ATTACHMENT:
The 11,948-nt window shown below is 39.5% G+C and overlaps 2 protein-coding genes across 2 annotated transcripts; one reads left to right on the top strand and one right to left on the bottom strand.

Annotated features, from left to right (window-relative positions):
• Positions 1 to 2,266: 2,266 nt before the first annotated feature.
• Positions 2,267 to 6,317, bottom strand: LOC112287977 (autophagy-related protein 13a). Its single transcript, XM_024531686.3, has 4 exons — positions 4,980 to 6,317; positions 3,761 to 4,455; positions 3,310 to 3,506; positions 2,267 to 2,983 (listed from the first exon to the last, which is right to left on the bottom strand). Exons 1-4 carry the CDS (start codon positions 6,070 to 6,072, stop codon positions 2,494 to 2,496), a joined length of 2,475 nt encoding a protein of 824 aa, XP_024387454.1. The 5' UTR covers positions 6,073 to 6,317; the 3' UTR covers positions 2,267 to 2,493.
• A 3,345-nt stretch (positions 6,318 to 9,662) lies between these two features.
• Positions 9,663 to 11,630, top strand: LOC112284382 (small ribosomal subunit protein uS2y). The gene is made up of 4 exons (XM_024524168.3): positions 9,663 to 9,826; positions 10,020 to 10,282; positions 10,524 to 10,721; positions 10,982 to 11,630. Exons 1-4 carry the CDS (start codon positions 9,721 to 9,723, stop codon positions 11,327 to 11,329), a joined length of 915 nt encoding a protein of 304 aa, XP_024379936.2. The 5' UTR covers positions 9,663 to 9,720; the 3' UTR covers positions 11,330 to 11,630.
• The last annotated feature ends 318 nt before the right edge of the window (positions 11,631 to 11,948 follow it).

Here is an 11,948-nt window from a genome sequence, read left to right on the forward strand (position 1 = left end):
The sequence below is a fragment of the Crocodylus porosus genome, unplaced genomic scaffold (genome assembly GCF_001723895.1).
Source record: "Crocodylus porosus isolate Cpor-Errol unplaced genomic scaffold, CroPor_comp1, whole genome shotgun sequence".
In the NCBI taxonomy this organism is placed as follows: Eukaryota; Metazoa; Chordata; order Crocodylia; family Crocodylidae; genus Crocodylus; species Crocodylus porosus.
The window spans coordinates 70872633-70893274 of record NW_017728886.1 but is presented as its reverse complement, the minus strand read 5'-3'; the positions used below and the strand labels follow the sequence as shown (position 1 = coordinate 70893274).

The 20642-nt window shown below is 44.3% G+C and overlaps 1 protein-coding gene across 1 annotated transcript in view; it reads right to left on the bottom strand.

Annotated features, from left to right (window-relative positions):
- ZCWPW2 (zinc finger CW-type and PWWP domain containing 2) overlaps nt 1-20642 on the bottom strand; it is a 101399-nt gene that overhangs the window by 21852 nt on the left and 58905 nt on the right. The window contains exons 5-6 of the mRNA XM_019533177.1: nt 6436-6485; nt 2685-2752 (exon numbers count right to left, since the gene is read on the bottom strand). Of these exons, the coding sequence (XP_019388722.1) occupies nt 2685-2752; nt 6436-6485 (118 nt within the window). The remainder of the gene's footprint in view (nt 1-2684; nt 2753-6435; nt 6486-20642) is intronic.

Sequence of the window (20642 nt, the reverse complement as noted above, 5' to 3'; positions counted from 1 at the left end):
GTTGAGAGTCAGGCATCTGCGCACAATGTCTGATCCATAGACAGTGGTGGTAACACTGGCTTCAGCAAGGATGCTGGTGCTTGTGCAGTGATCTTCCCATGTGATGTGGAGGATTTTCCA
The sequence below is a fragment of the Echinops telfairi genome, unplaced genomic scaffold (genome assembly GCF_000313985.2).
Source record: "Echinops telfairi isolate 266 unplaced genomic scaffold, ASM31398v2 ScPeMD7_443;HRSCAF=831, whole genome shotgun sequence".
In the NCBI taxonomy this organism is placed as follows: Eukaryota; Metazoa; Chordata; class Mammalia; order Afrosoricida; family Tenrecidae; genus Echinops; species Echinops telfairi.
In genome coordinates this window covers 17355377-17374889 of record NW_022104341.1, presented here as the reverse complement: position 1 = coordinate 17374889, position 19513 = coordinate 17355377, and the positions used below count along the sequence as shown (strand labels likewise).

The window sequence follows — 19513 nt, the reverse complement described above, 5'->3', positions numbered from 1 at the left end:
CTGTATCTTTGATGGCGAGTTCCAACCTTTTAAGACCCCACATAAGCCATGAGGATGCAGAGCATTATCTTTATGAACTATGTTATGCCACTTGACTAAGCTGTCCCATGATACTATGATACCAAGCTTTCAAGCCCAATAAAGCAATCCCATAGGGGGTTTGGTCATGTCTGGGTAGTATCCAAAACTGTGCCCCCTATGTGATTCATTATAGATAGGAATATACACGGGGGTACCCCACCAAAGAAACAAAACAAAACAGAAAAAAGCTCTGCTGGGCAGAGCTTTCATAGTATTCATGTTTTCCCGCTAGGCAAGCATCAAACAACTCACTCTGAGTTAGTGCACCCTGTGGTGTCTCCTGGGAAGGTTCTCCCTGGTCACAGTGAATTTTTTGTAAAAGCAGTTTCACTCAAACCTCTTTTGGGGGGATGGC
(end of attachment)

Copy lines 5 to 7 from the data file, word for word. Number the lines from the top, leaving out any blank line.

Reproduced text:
• A 3,345-nt stretch (positions 6,318 to 9,662) lies between these two features.
• Positions 9,663 to 11,630, top strand: LOC112284382 (small ribosomal subunit protein uS2y). The gene is made up of 4 exons (XM_024524168.3): positions 9,663 to 9,826; positions 10,020 to 10,282; positions 10,524 to 10,721; positions 10,982 to 11,630. Exons 1-4 carry the CDS (start codon positions 9,721 to 9,723, stop codon positions 11,327 to 11,329), a joined length of 915 nt encoding a protein of 304 aa, XP_024379936.2. The 5' UTR covers positions 9,663 to 9,720; the 3' UTR covers positions 11,330 to 11,630.
• The last annotated feature ends 318 nt before the right edge of the window (positions 11,631 to 11,948 follow it).